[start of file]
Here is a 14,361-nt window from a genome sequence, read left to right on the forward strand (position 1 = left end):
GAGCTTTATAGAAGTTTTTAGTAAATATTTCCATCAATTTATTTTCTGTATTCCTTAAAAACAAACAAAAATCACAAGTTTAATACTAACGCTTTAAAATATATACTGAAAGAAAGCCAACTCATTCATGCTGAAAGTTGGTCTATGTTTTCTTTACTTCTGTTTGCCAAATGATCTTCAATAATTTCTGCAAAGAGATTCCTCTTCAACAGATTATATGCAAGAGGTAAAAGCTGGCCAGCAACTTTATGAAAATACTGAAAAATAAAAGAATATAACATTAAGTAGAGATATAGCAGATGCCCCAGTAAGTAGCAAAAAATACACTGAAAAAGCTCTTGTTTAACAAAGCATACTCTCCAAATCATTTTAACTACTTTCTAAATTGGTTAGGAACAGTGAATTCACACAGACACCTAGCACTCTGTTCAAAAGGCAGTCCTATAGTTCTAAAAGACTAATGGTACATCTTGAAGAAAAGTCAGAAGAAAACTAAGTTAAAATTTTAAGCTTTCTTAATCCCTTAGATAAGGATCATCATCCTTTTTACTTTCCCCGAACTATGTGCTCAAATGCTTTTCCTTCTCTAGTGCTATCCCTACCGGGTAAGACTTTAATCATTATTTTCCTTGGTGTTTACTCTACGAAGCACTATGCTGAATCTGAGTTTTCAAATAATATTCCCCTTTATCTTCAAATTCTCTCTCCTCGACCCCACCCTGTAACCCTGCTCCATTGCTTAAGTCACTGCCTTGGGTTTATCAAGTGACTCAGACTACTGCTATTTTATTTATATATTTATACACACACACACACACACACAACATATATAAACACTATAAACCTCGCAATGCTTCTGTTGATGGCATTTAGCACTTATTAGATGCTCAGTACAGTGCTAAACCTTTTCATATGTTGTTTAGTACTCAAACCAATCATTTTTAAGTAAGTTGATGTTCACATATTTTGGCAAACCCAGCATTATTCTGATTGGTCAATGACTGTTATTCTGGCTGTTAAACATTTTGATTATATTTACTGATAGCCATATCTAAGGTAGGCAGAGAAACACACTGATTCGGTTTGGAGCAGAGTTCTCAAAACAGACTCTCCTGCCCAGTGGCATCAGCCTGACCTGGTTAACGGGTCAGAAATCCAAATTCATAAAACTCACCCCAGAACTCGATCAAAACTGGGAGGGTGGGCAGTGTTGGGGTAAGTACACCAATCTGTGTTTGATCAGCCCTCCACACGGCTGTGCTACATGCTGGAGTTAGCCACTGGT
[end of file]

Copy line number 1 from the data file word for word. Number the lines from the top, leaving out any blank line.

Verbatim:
Here is a 14,361-nt window from a genome sequence, read left to right on the forward strand (position 1 = left end):